Ethics commissioner launches investigation into political interference allegations in SNC-Lavalin case
|National Post 11 Feb 2019 at 10:01|
The ethics commissioner’s office confirmed to the Post on Monday morning that commissioner Mario Dion has received a request for an investigation from NDP MPs Charlie Angus and Nathan Cullen, which pointed to possible violations of the Conflict of Interest Act.
Under the rules of the act, Dion has the power to summon witnesses and require them to provide evidence under oath. The investigation will take place in confidence, but a report must be published at its conclusion.
Angus and Cullen wrote to the ethics commissioner on Friday to request an investigation in the wake of a Globe and Mail report on Thursday containing allegations from unnamed sources that Prime Minister Justin Trudeau’s office pushed Wilson-Raybould to negotiate a deal with SNC-Lavalin that would have led to a fine instead of a criminal trial.
Then interim public sector integrity commissioner Mario Dion in Ottawa, Tuesday December 13, 2011. Adrian Wyld/CP
The company was charged in 2015 with bribing Libyan officials between 2001 and 2011 in exchange for construction contracts. The Post has not independently confirmed the allegations of political interference.
The NDP is suggesting possible violations of several provisions of the Conflict of Interest Act, including one that prohibits public office holders from giving “preferential treatment to any person or organization.”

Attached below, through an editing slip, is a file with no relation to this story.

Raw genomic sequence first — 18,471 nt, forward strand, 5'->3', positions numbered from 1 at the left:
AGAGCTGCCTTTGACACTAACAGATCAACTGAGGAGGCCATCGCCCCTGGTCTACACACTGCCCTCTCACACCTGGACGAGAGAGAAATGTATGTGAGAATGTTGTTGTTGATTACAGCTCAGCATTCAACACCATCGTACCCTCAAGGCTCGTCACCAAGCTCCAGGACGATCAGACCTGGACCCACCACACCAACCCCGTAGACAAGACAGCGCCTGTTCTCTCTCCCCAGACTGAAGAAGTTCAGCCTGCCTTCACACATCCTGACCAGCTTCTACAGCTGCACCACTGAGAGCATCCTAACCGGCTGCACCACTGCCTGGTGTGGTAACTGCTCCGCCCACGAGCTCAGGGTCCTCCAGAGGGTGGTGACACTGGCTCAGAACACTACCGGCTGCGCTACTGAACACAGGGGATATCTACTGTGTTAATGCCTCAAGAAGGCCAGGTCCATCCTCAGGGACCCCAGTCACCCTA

On Monday, Wayne Long, a backbench Liberal MP from New Brunswick, broke ranks and joined the Conservatives and New Democrats in calling for the justice committee to investigate the matter. “I also am seeking answers that will clear the air regarding exactly what happened here, and, because I was raised to believe that full transparency is always the best approach to addressing such uncertainty, I believe that a full and transparent investigation is necessary to ensure that my constituents, and all Canadians, can be confident in (the) veracity of those answers,” he said in a statement.
To date, Wilson-Raybould has said little about the allegations, citing solicitor-client privilege. On Sunday, Conservative Leader Andrew Scheer wrote to Trudeau to demand that he waive that privilege and allow Wilson-Raybould to speak openly.
Prime Minister Justin Trudeau address attendees at the Liberal fundraising event at the Delta Hotel in Toronto, Ont., on Thursday, February 7, 2019. Tijana Martin/CP
Last week, Trudeau told reporters that the allegations in the Globe and Mail’s story are false. “At no time did I or my office direct the current or previous attorney-general to make any particular decision in this matter,” he said.
Wilson-Raybould was shuffled out of the justice portfolio last month, and is now the minister of veterans affairs, a move widely seen as a demotion. Montreal MP David Lametti is the new attorney general.
On Sunday, Lametti told CTV’s Question Period it’s still possible he could direct the prosecution service to make a deal with SNC-Lavalin that would avoid a criminal trial.
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